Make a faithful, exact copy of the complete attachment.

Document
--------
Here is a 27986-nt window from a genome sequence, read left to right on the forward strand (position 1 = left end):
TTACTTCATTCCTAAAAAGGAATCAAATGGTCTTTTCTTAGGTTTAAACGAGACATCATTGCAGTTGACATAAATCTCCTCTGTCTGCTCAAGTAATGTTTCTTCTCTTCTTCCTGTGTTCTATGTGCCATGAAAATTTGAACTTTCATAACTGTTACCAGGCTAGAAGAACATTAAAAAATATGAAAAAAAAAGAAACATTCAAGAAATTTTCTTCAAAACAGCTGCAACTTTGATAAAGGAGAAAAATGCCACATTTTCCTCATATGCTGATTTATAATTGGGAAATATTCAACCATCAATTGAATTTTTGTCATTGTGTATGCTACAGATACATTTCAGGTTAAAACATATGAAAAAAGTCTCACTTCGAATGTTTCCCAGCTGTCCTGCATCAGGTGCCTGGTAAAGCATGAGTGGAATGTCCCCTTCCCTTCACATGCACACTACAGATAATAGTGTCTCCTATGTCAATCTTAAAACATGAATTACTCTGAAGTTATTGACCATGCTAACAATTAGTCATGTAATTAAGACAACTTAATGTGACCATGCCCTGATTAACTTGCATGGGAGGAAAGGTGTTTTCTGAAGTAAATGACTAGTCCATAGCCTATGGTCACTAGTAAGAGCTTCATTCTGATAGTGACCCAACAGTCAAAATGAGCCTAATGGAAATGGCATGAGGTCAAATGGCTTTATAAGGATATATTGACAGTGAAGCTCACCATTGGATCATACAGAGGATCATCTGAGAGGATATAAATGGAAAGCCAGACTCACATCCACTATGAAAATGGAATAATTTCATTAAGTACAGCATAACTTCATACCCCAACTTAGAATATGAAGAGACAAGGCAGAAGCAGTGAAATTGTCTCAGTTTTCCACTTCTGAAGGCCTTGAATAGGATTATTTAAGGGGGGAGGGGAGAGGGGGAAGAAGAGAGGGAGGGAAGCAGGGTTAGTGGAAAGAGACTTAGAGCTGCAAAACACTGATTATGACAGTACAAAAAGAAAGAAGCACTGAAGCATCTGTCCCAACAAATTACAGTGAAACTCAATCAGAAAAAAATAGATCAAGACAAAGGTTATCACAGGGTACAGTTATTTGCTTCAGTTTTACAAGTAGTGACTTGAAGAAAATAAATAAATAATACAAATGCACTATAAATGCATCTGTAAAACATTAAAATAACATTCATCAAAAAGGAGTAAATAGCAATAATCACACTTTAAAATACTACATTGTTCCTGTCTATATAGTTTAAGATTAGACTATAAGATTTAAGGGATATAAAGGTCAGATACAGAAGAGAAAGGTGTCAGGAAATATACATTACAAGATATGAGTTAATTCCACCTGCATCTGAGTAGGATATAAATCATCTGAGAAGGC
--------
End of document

Here is a 27986-nt window from a genome sequence, read left to right on the forward strand (position 1 = left end):
TTACTTCATTCCTAAAAAGGAATCAAATGGTCTTTTCTTAGGTTTAAACGAGACATCATTGCAGTTGACATAAATCTCCTCTGTCTGCTCAAGTAATGTTTCTTCTCTTCTTCCTGTGTTCTATGTGCCATGAAAATTTGAACTTTCATAACTGTTACCAGGCTAGAAGAACATTAAAAAATATGAAAAAAAAAGAAACATTCAAGAAATTTTCTTCAAAACAGCTGCAACTTTGATAAAGGAGAAAAATGCCACATTTTCCTCATATGCTGATTTATAATTGGGAAATATTCAACCATCAATTGAATTTTTGTCATTGTGTATGCTACAGATACATTTCAGGTTAAAACATATGAAAAAAGTCTCACTTCGAATGTTTCCCAGCTGTCCTGCATCAGGTGCCTGGTAAAGCATGAGTGGAATGTCCCCTTCCCTTCACATGCACACTACAGATAATAGTGTCTCCTATGTCAATCTTAAAACATGAATTACTCTGAAGTTATTGACCATGCTAACAATTAGTCATGTAATTAAGACAACTTAATGTGACCATGCCCTGATTAACTTGCATGGGAGGAAAGGTGTTTTCTGAAGTAAATGACTAGTCCATAGCCTATGGTCACTAGTAAGAGCTTCATTCTGATAGTGACCCAACAGTCAAAATGAGCCTAATGGAAATGGCATGAGGTCAAATGGCTTTATAAGGATATATTGACAGTGAAGCTCACCATTGGATCATACAGAGGATCATCTGAGAGGATATAAATGGAAAGCCAGACTCACATCCACTATGAAAATGGAATAATTTCATTAAGTACAGCATAACTTCATACCCCAACTTAGAATATGAAGAGACAAGGCAGAAGCAGTGAAATTGTCTCAGTTTTCCACTTCTGAAGGCCTTGAATAGGATTATTTAAGGGGGGAGGGGAGAGGGGGAAGAAGAGAGGGAGGGAAGCAGGGTTAGTGGAAAGAGACTTAGAGCTGCAAAACACTGATTATGACAGTACAAAAAGAAAGAAGCACTGAAGCATCTGTCCCAACAAATTACAGTGAAACTCAATCAGAAAAAAATAGATCAAGACAAAGGTTATCACAGGGTACAGTTATTTGCTTCAGTTTTACAAGTAGTGACTTGAAGAAAATAAATAAATAATACAAATGCACTATAAATGCATCTGTAAAACATTAAAATAACATTCATCAAAAAGGAGTAAATAGCAATAATCACACTTTAAAATACTACATTGTTCCTGTCTATATAGTTTAAGATTAGACTATAAGATTTAAGGGATATAAAGGTCAGATACAGAAGAGAAAGGTGTCAGGAAATATACATTACAAGATATGAGTTAATTCCACCTGCATCTGAGTAGGATATAAATCATCTGAGAAGGC